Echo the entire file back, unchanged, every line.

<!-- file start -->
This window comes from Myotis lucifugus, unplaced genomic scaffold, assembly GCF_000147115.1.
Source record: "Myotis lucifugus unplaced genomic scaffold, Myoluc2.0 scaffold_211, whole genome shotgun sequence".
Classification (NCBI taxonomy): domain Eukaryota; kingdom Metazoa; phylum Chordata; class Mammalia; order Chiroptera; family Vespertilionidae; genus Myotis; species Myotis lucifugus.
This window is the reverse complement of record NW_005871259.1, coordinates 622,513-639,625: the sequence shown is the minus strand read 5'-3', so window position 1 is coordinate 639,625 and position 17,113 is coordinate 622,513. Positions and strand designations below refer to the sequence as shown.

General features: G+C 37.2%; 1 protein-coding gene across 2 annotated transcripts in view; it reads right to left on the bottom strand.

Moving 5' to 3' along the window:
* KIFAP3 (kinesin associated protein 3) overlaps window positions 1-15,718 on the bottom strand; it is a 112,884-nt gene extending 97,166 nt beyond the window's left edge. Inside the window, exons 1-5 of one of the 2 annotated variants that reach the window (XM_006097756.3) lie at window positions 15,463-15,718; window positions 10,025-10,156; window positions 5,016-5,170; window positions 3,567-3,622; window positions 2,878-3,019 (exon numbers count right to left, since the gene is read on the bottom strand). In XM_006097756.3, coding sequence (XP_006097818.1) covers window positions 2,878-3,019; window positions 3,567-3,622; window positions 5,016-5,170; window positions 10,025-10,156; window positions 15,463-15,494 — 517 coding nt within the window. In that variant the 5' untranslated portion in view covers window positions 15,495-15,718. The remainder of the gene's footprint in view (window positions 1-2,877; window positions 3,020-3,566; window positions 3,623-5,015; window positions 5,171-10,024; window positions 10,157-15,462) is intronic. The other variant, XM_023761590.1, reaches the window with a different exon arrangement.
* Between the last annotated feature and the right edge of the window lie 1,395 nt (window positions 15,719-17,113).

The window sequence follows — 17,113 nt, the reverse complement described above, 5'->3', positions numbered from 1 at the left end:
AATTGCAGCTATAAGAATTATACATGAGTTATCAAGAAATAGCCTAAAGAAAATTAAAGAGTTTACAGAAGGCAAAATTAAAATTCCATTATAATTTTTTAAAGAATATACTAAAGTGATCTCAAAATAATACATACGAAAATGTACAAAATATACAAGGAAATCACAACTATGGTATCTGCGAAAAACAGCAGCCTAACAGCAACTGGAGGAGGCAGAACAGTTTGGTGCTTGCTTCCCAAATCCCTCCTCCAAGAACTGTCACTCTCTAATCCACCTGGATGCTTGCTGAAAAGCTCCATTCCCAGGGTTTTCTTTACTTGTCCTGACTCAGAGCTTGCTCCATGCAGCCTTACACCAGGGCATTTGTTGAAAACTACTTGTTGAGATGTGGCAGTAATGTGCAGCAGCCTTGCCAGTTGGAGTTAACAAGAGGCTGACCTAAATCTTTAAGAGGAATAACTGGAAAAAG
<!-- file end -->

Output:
This window comes from Myotis lucifugus, unplaced genomic scaffold, assembly GCF_000147115.1.
Source record: "Myotis lucifugus unplaced genomic scaffold, Myoluc2.0 scaffold_211, whole genome shotgun sequence".
Classification (NCBI taxonomy): domain Eukaryota; kingdom Metazoa; phylum Chordata; class Mammalia; order Chiroptera; family Vespertilionidae; genus Myotis; species Myotis lucifugus.
This window is the reverse complement of record NW_005871259.1, coordinates 622,513-639,625: the sequence shown is the minus strand read 5'-3', so window position 1 is coordinate 639,625 and position 17,113 is coordinate 622,513. Positions and strand designations below refer to the sequence as shown.

General features: G+C 37.2%; 1 protein-coding gene across 2 annotated transcripts in view; it reads right to left on the bottom strand.

Moving 5' to 3' along the window:
* KIFAP3 (kinesin associated protein 3) overlaps window positions 1-15,718 on the bottom strand; it is a 112,884-nt gene extending 97,166 nt beyond the window's left edge. Inside the window, exons 1-5 of one of the 2 annotated variants that reach the window (XM_006097756.3) lie at window positions 15,463-15,718; window positions 10,025-10,156; window positions 5,016-5,170; window positions 3,567-3,622; window positions 2,878-3,019 (exon numbers count right to left, since the gene is read on the bottom strand). In XM_006097756.3, coding sequence (XP_006097818.1) covers window positions 2,878-3,019; window positions 3,567-3,622; window positions 5,016-5,170; window positions 10,025-10,156; window positions 15,463-15,494 — 517 coding nt within the window. In that variant the 5' untranslated portion in view covers window positions 15,495-15,718. The remainder of the gene's footprint in view (window positions 1-2,877; window positions 3,020-3,566; window positions 3,623-5,015; window positions 5,171-10,024; window positions 10,157-15,462) is intronic. The other variant, XM_023761590.1, reaches the window with a different exon arrangement.
* Between the last annotated feature and the right edge of the window lie 1,395 nt (window positions 15,719-17,113).

The window sequence follows — 17,113 nt, the reverse complement described above, 5'->3', positions numbered from 1 at the left end:
AATTGCAGCTATAAGAATTATACATGAGTTATCAAGAAATAGCCTAAAGAAAATTAAAGAGTTTACAGAAGGCAAAATTAAAATTCCATTATAATTTTTTAAAGAATATACTAAAGTGATCTCAAAATAATACATACGAAAATGTACAAAATATACAAGGAAATCACAACTATGGTATCTGCGAAAAACAGCAGCCTAACAGCAACTGGAGGAGGCAGAACAGTTTGGTGCTTGCTTCCCAAATCCCTCCTCCAAGAACTGTCACTCTCTAATCCACCTGGATGCTTGCTGAAAAGCTCCATTCCCAGGGTTTTCTTTACTTGTCCTGACTCAGAGCTTGCTCCATGCAGCCTTACACCAGGGCATTTGTTGAAAACTACTTGTTGAGATGTGGCAGTAATGTGCAGCAGCCTTGCCAGTTGGAGTTAACAAGAGGCTGACCTAAATCTTTAAGAGGAATAACTGGAAAAAG